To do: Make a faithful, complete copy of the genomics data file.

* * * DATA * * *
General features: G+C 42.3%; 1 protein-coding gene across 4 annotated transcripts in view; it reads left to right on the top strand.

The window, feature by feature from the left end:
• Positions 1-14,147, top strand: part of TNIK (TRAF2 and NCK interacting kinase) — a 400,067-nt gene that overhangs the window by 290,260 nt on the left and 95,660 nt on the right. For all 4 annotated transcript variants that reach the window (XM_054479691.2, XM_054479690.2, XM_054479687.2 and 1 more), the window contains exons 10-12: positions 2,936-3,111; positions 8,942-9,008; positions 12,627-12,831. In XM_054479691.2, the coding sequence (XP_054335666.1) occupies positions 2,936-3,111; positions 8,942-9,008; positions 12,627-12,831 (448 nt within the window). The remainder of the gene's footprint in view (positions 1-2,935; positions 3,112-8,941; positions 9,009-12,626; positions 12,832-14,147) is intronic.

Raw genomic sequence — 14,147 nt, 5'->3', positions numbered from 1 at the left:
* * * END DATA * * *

General features: G+C 42.3%; 1 protein-coding gene across 4 annotated transcripts in view; it reads left to right on the top strand.

The window, feature by feature from the left end:
• Positions 1-14,147, top strand: part of TNIK (TRAF2 and NCK interacting kinase) — a 400,067-nt gene that overhangs the window by 290,260 nt on the left and 95,660 nt on the right. For all 4 annotated transcript variants that reach the window (XM_054479691.2, XM_054479690.2, XM_054479687.2 and 1 more), the window contains exons 10-12: positions 2,936-3,111; positions 8,942-9,008; positions 12,627-12,831. In XM_054479691.2, the coding sequence (XP_054335666.1) occupies positions 2,936-3,111; positions 8,942-9,008; positions 12,627-12,831 (448 nt within the window). The remainder of the gene's footprint in view (positions 1-2,935; positions 3,112-8,941; positions 9,009-12,626; positions 12,832-14,147) is intronic.

Raw genomic sequence — 14,147 nt, 5'->3', positions numbered from 1 at the left: